Flauta Mágica de los Andes – Teatro Sucre Ecuador. Concept and stage direction:Chia Patiño. Transcription and music direction: Carmen-Helena Téllez.

 

 

 

 

 

 

 

 

 


23. CASE 3: Antipodal juxtaposition of two apparently incongruous languages.

Objectives: In this modality there is no intention of translation from one the other cultural expression, but they are allowed to coexist, so the participants express themselves freely with their own content, but the audience can establish its own parallelisms and new levels of understanding.

Approach and Techniques: The essential tool is free co-creativity. The subversive confrontation of two cultures and ways of being produces some of the most fascinating artistic results and opportunities of dialogue between dominant and underserved social groups. Each participant should be allowed to offer what emerges authentically from their social and cultural experience.

 Demands: This model is better achieved in a workshop environment of trust and non-judgmental participation, where topics of representation and techniques of expression can be tested and accepted.

 

 

 

 

 

 

1.Les Indes galantes, Opéra-ballet en quatre entrées et un prologue (1735) Musique : Jean-Philippe Rameau; Livret : Louis Fuzelier; Direction musicale : Leonardo García Alarcón; Mise en scène : Clément Cogitore; Chorégraphie : Bintou Dembele Cie Rualité

 

 

 

 

 

 

 

THEATER AN DER WIEN Messiah by George Frideric Handel ;Jean-Christophe Spinosi conductor; Ensamble Matheus; Arnold Schoenberg Chor. Staged by Claus Guth.

 

 

 

 

 

 


24. CASE 4. Context affects perception.  Technology helps us enter new contexts of immersion and interactivity: The 40-part Motet by Janet Cardiff.

Objectives: Changing the context can alter our perception of both the musical elements involved and the value of the experience.  This can permit members of different social groups to engage in a common  experience together without prejudices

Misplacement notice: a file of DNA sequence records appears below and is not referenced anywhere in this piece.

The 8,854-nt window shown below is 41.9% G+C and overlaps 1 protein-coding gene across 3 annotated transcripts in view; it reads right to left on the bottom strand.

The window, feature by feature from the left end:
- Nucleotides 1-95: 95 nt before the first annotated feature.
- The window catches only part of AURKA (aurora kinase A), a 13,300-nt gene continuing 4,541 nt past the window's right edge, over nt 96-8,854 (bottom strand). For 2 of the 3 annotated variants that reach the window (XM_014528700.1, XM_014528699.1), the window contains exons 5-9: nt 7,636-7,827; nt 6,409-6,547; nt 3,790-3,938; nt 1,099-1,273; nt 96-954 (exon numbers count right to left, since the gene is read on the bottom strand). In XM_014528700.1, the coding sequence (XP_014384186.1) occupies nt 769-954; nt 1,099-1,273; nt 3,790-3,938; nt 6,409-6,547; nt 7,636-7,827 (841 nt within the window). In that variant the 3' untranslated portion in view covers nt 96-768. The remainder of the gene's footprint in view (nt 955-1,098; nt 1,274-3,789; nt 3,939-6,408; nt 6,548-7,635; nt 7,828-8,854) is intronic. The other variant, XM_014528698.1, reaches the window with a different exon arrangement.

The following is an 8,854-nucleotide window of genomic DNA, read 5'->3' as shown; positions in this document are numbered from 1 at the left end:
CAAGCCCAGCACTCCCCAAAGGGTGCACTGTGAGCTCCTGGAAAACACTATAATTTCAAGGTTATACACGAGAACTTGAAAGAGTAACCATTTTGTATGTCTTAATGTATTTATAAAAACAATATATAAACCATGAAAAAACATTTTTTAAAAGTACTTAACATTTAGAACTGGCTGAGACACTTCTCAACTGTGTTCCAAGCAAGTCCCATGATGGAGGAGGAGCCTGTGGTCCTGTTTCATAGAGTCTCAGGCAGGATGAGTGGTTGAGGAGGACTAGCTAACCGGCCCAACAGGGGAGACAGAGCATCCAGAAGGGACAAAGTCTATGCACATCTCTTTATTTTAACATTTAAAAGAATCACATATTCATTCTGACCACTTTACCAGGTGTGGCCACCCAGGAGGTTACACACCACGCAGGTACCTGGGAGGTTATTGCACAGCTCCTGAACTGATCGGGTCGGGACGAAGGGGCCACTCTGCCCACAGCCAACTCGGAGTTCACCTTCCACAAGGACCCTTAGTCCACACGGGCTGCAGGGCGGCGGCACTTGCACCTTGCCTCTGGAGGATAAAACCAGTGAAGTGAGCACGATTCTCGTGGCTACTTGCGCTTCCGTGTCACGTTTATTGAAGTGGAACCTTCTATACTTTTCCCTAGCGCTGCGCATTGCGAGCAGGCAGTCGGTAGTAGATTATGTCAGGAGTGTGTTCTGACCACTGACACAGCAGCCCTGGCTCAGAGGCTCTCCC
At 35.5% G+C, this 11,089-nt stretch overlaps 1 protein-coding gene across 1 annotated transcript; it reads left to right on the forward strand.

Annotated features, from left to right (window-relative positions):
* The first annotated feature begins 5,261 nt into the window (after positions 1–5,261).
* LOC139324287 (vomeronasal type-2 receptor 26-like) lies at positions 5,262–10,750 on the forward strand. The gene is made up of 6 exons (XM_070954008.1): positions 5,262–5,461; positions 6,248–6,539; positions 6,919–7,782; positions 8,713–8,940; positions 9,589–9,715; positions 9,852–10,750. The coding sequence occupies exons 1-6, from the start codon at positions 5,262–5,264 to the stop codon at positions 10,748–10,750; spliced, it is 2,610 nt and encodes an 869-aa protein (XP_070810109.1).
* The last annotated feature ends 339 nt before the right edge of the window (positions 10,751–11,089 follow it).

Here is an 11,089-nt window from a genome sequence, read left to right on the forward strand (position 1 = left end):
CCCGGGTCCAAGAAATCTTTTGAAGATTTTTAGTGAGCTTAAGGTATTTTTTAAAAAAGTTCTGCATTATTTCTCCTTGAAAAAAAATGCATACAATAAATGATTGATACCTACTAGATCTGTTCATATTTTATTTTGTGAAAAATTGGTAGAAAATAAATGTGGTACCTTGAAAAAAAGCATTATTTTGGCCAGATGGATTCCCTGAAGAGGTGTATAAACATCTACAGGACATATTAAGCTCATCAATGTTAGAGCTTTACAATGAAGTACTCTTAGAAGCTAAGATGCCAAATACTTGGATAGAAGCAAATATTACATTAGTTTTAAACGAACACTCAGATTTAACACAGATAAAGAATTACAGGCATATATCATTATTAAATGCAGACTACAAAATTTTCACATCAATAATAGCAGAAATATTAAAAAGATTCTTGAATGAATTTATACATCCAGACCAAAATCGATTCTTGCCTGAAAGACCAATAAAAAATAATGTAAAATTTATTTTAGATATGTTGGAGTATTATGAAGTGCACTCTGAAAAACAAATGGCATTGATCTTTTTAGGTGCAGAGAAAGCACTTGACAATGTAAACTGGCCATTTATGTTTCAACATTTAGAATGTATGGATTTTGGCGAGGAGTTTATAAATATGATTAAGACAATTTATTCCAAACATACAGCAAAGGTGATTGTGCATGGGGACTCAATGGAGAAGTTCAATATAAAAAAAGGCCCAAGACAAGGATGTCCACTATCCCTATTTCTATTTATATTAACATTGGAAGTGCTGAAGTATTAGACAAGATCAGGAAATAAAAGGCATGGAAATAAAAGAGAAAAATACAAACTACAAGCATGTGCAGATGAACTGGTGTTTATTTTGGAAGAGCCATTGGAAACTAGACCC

Janet Cardiff-The 40-Part Motet

 

 

 

 

 

 

 

 

 

 

 

 


25.

Interdisciplinary modes of presentation can open new rituals beyond or outside those of the conventional concert hall. In this regard, the use of modern technologies, digital or otherwise, open explorations of immersion, interactivity and new environments for the enjoyment of art that are not available in the conventional theatre.

 

 

 

 

 

 

 


26. CASE 5. This is America: Embodying, ritualizing and allegorizing experience. Recognizing the potential of popular art as high art.

Childish Gambino: This is America

 

 

 

 

 

 

 

 

 

 

 

 

 

 

 

 

 

 

 

 

 

 

 

 

 


27. A SUMMARY …

How can we attend to our goals of diversity and inclusion through new modes of presentation?

 

  1. Mix the arts with scholarship to change the context
  2. Mix the musical repertoires and styles of your constituencies, even without mediation or transcription, if necessary
  3. Encourage workshops of co-creativity
  4. Encourage immersion and interactivity for your performers and your audience
  5. Use digital technologies in any way helpful to the process and/or the final result

 

 

 

 

 

 

 


28. DEBATES AND CHALLENGES

 

•Concerns with cultural appropriation

Institutional challenges

 

29.

In spite of these challenges, the embrace of new interdisciplinary modes of presentation is one of the most effective ways to have all members of a diverse community of faculty and students be part of a common artistic goal, because understanding diversity and inclusion is best achieved, not by learning guidelines, but by doing something meaningful together.

 

 

 

 

 

 

 


30.

 

THANK YOU.

 

 

Questions? Feedback?

Carmen-Helena Téllez

chtellez@gmail.com